Garry Trinder Microsoft Office Development MVP

Flow loves Legacy Systems

Legacy systems… yes, you know the ones… where an API is a collection of folders where flat files are picked up by scheduled tasks import tasks… no web APIs here… built using old technologies and running on a server in the corner of the office. This is far removed from cloud computing, but it doesn’t mean that it can’t make use of what the cloud has to offer.

We recently took on a project with a customer who had one of these legacy systems, the system is used heavily within their business to manage the day to day operations of their maintenance engineers as well as invoicing, so quite important, abeit old, it still delivers business value.

We have been brought in to help modernise the way that there maintenance engineers send updates to the back office team, who have the task of importing these updates into the system using a combination of Excel spreadsheets and flat files. Not the quickest or easiest of processes to deal with, but it works to a degree.

As part of our modernisation, we are building a PowerApp that will allow the maintenance engineers to remotely view the jobs they need to carry out, complete them and have the ability to create new jobs adhoc, all whilst updating the legacy system. Easy right…

Well, not so much, remember this is a legacy system, it doesn’t have a web API that we can just call and get an instant response, it uses flat files and we have the small problem of getting this data from the cloud onto the server sat in the corner of the office, oh and we have no way of knowing whether the file we just dropped on to the server has been sucessful or not, remember we don’t get an instant response.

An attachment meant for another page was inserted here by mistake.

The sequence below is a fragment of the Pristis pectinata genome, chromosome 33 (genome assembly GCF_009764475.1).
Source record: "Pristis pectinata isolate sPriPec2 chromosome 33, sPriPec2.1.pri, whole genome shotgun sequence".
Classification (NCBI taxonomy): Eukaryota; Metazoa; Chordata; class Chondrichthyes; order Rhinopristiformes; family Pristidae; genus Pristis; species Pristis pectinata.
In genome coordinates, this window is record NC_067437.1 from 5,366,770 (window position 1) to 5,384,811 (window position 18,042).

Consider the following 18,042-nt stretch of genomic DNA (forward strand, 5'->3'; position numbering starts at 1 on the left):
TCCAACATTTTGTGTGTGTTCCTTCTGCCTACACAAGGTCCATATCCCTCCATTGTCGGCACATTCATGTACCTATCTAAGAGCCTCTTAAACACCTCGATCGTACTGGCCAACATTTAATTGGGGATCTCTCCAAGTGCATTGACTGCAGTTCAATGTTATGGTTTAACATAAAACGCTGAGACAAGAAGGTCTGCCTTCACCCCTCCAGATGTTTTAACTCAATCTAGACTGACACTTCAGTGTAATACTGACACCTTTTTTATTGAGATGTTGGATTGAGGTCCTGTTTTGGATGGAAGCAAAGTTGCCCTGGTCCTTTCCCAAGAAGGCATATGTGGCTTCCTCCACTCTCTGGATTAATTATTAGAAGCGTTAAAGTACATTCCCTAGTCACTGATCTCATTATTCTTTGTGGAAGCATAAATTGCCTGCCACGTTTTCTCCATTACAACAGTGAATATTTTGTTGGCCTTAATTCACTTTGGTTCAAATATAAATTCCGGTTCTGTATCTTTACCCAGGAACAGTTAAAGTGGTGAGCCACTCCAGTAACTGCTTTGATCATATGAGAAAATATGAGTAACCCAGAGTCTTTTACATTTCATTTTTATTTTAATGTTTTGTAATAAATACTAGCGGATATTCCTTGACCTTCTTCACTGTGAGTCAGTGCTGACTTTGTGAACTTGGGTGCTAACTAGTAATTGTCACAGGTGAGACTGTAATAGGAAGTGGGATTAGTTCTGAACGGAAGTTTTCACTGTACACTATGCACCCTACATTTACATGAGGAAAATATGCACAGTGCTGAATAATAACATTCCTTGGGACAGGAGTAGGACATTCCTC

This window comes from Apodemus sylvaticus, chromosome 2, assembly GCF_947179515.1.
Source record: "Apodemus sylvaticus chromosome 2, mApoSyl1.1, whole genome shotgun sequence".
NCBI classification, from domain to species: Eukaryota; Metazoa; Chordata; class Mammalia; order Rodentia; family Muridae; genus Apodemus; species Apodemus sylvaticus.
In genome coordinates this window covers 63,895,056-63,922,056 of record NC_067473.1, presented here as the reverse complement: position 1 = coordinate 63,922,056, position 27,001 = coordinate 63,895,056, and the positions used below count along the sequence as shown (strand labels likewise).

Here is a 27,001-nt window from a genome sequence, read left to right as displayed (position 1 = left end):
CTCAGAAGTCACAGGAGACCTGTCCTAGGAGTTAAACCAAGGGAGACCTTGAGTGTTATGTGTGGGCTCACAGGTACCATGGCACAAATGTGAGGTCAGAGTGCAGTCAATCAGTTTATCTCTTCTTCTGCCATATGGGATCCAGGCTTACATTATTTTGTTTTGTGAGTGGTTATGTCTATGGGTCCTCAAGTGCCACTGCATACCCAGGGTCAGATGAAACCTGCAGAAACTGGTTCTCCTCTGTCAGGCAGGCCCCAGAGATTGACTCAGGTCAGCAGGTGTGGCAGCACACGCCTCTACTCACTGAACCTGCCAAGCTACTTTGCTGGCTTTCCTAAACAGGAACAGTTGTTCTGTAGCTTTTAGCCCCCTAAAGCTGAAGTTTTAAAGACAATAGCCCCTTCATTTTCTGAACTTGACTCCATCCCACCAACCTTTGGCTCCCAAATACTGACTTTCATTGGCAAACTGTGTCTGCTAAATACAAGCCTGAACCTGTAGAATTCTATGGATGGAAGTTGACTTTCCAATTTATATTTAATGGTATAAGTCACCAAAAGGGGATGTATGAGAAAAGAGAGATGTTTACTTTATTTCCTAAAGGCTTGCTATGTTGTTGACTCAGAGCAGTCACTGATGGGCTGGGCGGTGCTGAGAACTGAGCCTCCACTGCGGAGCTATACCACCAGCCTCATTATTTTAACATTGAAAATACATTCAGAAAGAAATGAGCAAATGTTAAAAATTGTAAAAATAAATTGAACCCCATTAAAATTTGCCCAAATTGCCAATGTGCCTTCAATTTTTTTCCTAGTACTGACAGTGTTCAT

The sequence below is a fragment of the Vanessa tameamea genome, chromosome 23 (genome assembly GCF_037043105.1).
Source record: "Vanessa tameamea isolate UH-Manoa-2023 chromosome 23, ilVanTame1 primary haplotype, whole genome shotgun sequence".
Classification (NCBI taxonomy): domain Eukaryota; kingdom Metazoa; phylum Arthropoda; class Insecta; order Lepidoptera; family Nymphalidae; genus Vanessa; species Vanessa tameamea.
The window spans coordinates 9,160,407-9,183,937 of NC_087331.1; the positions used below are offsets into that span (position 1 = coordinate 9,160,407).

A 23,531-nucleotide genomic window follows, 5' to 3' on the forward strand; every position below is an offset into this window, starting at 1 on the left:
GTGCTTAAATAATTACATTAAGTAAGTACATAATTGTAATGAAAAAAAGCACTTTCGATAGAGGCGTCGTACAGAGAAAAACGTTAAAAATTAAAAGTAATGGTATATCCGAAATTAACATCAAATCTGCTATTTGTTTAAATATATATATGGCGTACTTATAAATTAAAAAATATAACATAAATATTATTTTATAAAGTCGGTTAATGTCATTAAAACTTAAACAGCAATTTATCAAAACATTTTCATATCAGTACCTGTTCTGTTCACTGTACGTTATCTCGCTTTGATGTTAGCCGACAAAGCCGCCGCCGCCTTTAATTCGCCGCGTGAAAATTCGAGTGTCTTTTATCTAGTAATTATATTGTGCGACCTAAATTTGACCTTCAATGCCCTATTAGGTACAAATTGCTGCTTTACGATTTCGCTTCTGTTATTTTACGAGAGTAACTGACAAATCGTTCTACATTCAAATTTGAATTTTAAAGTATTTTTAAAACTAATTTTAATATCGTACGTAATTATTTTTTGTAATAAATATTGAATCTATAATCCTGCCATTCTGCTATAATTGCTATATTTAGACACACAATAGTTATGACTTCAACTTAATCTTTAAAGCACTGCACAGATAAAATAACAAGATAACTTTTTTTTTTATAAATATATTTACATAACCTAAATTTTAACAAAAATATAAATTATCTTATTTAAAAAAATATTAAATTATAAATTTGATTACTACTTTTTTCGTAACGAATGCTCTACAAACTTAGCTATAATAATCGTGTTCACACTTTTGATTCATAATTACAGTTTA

The good news is Flow can help handle all of this and quite easily…

The first step was to setup the On-premises Data Gateway, this is what allows us to connect to our local server in Flow and using it in conjunction with the File System connector, we can move files using into a destination folder on the server ready for importing.

Using a SharePoint Document Library to store a template import file, we get raw text content using the SharePoint Get File Content action. The template contains a number of tokens for us to replace with our own values using a series of Compose actions and the replace expression. Each compose action uses the previous action output so that at the end we have a a text file that resembles what we need to send to the server for import.

We take that file and drop it on the server using the File System Create File action, as well as dropping the same file into another SharePoint Document Library so that we have a place where we track the files that we have sent and when.

The import process of the legacy system is a simple one, drop the file into a process folder, if it works, it is dropped into a success folder, if it fails, it well you get the idea… so we can reuse the File System triggers to check for new files in a specific location.

We have built two flows that again use the File System connector to trigger when a new file is added to the success and failure folders respectively, we can then use this to notify invoicing of a new completed job or notify someone to investigate why the import failed.

In all, the integration side of the project has taken very little time to implement, literally hours, which I find amazing. In years gone by this level of integration would have resorted to writing code and would have taken days, even weeks, to achieve. Flow has taken all that pain away and given much more flexibility to what traditionally has been rigid, costly exercise.

So if you have old systems, don’t think that they can’t have their day once again, Flow can help 😀